Connecticut Green Bank Strengthens Commitment to Low-Income Residents

A recent blog by experts at the Center for Market Innovation (Managing Director Yerina Mugica and Welch Environmental Innovation Fellow Sarah Dougherty), posted by the the Natural Resources Defense Council (NRDC), featured the appointment of Betsy Crum to the Connecticut Green Bank Board of Directors and highlighted the importance the Green Bank places on maintaining and creating relationships in the affordable housing sector. At the Women’s Institute for Housing and Economic Development, Ms. Crum, who is their Executive Director, focuses on developing housing for individuals coming out of homelessness and those earning up to 50 percent of area median income. 

To read the article and learn more about current Green Bank’s initiative for low-income residents, please click here.

New England Hydropower Energizes First Archimedes Screw Turbine site in U. S.

Financed by the Connecticut Green Bank, the green, fish friendly project to provide renewable electricity to the City of Meriden, CT

 

MERIDEN, CT (April 27, 2017) — New England Hydropower Company, LLC (NEHC) announced today that it has energized the first Archimedes Screw Turbine generation facility in the United States at the Hanover Pond project in Meriden, Connecticut. The facility, financed with a combination of public and private capital via the first official “Green Bond” issued by the Connecticut Green Bank (Green Bank), is expected to generate 920,000 kWh of electricity annually to Meriden under a long-term agreement with the City.

NEHC was given approval to energize to the Eversource distribution system in the first quarter of 2017. This follows electrical interface and controls integration, and a successful “witness” test establishing the project’s ability to provide power to the grid.

The Power Purchase Agreement with Meriden takes advantage of Connecticut’s virtual net metering regulations. As a qualified Class I renewable energy producer, the project participates in Connecticut’s Zero Emission Renewable Energy Credit Program (ZREC). These two state programs, when taken together with the Green Bank’s innovative use of federally supported New Clean Renewable Energy Bonds (CREBs) to dramatically reduce the project’s capital costs, are now allowing the City of Meriden to benefit from lower cost energy while at the same time going green.

The modern AST integrates automated electronic monitoring, controls, and safety systems. It is a proven technology with over 100 generating systems in Europe and the UK derived in concept from the ancient world.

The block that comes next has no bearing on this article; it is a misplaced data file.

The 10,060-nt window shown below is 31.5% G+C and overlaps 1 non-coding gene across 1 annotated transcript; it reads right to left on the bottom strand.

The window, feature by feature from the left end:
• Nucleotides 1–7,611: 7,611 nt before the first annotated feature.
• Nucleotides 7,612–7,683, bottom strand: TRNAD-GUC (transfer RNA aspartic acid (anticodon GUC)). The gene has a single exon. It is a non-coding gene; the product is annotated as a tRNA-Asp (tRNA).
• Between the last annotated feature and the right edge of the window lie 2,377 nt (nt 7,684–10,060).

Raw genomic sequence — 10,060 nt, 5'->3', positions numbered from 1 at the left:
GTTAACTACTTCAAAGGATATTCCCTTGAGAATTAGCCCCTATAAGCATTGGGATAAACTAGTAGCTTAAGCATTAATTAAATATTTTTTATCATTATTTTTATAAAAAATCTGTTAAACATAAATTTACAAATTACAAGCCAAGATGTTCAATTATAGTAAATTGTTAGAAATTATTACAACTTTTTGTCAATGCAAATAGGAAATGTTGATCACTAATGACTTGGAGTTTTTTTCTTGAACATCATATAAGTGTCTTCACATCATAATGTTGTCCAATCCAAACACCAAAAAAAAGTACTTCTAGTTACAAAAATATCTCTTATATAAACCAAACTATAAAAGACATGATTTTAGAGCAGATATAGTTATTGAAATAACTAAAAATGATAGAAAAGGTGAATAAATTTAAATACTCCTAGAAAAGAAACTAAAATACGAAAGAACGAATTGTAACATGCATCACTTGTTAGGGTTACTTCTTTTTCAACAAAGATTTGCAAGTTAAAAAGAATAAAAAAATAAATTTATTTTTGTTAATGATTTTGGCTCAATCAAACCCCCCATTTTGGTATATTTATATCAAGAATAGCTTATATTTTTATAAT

A primary environmental advantage of the run-of-river system is that it provides safe downstream fish passage in the slow rotating screw turbine with limited turbulence at the exit. Working with state and federal natural resource agencies, NEHC is conducting migratory and resident fish studies at the adjacent fish passage at Hanover Pond to augment highly successful studies in the UK.

“Our goal from the inception of the company,” said Michael Kerr, CEO and Founder, “was that success at Hanover Pond would lead the way to market acceptance of the Archimedes Screw Turbine technology in the U.S.” The company researched thousands of legacy dams from the industrial revolution to determine ownership, assess technical, regulatory and commercial viability.

“We believed from the outset that our work with regulatory agencies to understand their requirements and work toward streamlining our processes,” continued Kerr, “would be essential to improving our pathway to developing green energy in the small-scale hydro sector.”

Following the permitting process, NEHC mobilized for construction at the site in September 2016, and the sluiceway, powerhouse and Archimedes screw trough were all completed to accept machinery in December 2016 for operation in April 2017.

“When we started this project, we embarked on a journey with many challenges. This was not a large transaction by any of the typical measures – project cost, kilowatts, the footprint of the project – but its significance as an innovative financing solution can’t be overstated,” said Bert Hunter, EVP & Chief Investment Officer, Connecticut Green Bank. “Transformational projects like this hydropower initiative at Hanover Pond in Meriden require collaboration among many partners, including NEHC as developer and the team from Bank of America who led the bond structuring and purchase on their end.’

“Now that we’ve done this first one,” Hunter continued, “the Green Bank looks forward to future success in financing the development of more of Connecticut’s small-scale hydro resources.”

 

About NEHC: NEHC was formed in 2011 to develop, operate and own small-scale Archimedes Screw Turbine-based electric generation projects to support renewable, state and federal green energy objectives. The company provides the U.S. renewable energy market with a proven, environmentally sound, fish-friendly technology. For more information, please visit: www.nehydropower.com

 

About the Connecticut Green Bank: The Connecticut Green Bank was established by the Connecticut General Assembly on July 1, 2011 as a part of Public Act 11-80. As the nation’s first full-scale green bank, it is leading the clean energy finance movement by leveraging public and private funds to scale-up renewable energy deployment and energy efficiency projects across Connecticut. For more information, please visit: www.ctgreenbank.com

 

 

 

Media contacts:

NEHC

Chris Conover

860-729-9767

chris@nehydropower.com

 

Connecticut Green Bank

Rudy Sturk

rudy.sturk@ctgreenbank.com

GRID Alternatives Launches Multifamily Affordable Solar Program in Connecticut

Collaboration with Connecticut Green Bank will open up solar, reduce energy costs for hundreds of multifamily buildings serving low-income families.

Solar panels are installed by GRID Alternatives at Fair Street Apartments in Norwalk.